Donegal Thomas Pringle has said the Government must create opportunities for young people to remain in their rural home areas in Donegal.
He said children are going to college with their parents knowing full-well that they will not return home to work locally.
Deputy Pringle said: “Many of us in Donegal have encouraged our wains to go to college and university, knowing that it is highly unlikely that they will return to their hometown to live and work after graduation.
“Where are the job opportunities in the forgotten county? Many people work in the North. Many people used to travel back and forth between Donegal and Glasgow, Scotland but Brexit and Covid have changed everything.
“There have been some initial positive reports of people moving back to their hometowns during lockdown and while they can work from home. The re-population of rural Ireland is very welcome and I hope that the necessary infrastructural resources are put in place to continue this trend.”
However, he said, people must be given the right to “switch off”.
Deputy Pringle said: “My concerns with the working from home phenomena is employers will continue to blur the lines of when they expect work to be done. As long as proper boundaries are being put in place around the right to switch off, then the pandemic creates an opportunity for job opportunities to be decentralised.”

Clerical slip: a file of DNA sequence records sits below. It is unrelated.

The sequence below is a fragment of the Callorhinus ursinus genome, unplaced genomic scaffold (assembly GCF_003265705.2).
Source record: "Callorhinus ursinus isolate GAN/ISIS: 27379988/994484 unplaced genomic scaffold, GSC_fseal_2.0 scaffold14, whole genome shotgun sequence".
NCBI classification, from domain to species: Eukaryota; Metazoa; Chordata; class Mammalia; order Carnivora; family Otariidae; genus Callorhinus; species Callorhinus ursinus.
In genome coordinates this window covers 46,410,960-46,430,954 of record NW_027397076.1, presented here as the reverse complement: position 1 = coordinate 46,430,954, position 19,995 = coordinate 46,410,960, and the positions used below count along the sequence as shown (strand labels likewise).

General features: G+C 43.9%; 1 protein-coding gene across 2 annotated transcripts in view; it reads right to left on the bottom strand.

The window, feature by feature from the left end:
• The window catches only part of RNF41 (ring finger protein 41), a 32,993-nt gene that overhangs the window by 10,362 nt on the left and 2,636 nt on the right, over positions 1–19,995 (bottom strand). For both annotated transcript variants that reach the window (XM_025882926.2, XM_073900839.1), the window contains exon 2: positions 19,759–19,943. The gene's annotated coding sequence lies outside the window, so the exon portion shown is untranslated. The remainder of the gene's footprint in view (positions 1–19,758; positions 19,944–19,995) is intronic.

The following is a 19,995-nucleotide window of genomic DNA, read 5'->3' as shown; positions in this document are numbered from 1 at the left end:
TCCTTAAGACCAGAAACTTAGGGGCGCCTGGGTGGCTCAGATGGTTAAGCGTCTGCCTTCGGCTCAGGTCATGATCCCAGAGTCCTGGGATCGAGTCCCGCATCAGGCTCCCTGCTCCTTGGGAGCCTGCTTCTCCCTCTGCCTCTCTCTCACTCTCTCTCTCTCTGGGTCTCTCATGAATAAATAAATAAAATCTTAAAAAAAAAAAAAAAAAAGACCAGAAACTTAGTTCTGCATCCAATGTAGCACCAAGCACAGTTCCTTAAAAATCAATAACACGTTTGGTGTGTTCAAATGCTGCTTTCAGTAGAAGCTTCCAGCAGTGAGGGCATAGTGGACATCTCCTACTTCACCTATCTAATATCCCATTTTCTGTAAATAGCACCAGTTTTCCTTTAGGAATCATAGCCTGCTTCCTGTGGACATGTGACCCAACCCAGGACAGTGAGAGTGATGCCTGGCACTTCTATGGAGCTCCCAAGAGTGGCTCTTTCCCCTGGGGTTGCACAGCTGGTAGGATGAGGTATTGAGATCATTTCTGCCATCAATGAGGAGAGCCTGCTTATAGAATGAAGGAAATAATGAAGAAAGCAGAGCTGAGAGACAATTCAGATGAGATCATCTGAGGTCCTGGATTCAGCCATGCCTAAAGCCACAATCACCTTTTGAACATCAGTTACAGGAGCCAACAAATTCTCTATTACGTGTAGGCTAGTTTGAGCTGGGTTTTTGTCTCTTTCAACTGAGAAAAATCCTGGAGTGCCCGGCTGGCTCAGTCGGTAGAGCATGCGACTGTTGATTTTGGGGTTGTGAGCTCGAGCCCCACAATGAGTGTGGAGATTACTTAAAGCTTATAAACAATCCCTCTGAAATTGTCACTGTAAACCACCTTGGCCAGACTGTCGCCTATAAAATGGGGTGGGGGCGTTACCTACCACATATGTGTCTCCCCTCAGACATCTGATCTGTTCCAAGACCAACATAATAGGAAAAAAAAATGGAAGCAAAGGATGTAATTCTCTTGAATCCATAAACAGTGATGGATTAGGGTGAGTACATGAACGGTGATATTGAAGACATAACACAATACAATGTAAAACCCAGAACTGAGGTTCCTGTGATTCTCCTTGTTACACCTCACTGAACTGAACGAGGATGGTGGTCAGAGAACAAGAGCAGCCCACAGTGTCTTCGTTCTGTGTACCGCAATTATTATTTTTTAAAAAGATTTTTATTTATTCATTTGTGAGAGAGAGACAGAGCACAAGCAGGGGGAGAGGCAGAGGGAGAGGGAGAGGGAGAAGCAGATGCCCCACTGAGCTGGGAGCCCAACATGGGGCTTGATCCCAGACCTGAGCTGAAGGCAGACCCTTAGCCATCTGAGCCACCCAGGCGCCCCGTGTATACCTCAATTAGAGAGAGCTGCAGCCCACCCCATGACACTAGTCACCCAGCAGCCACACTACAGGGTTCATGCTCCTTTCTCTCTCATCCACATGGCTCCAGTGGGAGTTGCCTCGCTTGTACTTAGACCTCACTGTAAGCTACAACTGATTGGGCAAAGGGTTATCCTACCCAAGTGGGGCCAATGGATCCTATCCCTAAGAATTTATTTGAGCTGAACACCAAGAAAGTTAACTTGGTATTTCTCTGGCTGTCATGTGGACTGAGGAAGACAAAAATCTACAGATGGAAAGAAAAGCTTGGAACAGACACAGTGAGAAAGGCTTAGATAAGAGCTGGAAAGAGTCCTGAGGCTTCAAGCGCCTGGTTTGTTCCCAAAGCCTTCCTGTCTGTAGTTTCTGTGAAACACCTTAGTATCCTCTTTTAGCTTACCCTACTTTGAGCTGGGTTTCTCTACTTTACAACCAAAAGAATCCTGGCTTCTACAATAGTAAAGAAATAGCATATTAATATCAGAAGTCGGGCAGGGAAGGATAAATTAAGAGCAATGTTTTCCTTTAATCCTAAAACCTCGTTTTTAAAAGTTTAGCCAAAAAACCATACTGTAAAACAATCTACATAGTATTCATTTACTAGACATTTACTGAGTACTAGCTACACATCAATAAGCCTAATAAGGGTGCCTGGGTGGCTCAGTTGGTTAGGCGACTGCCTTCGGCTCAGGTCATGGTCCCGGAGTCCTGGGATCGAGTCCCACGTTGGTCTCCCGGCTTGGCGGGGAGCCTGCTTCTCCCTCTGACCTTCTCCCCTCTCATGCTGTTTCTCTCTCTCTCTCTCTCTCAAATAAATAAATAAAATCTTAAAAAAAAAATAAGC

Deputy Pringle was speaking in the Dáil yesterday (Thursday) in support of a People Before Profit motion to tear down all barriers to further and higher education.
He also welcomed the Minister’s announcement of a Central Application Office (CAO) revamp, which would allow applicants to access options on apprenticeships and further education and training.
Solas, the State agency that manages a range of further education and training programmes, is to lead on this strategy.
The deputy said there are reports on the Solas website from a network of regional skills forums and a Skills and Labour Market Research Unit, which conducts regular research on employer needs and programme development.
The border area comprises the five border counties, which make up just 7.4% of employment in Ireland.
Between Quarters 1 and 3 of 2020, there was a 4.5% drop in employment with the biggest decline in industry (down 21%) and male employment (down 6.9%).
The border region had a higher unemployment rate for people under 25, those in receipt of the Pandemic Unemployment Payment, with 27.1% of young people under 25 years unemployed compared to 25.3% for this cohort in the rest of the State.
Deputy Pringle said: “The bottom line is that Donegal is in crisis. There may be some opportunities for higher and further education but then what? Unless investment is put into the forgotten county, we will become an ever-dwindling population with our graduates moving on and out.”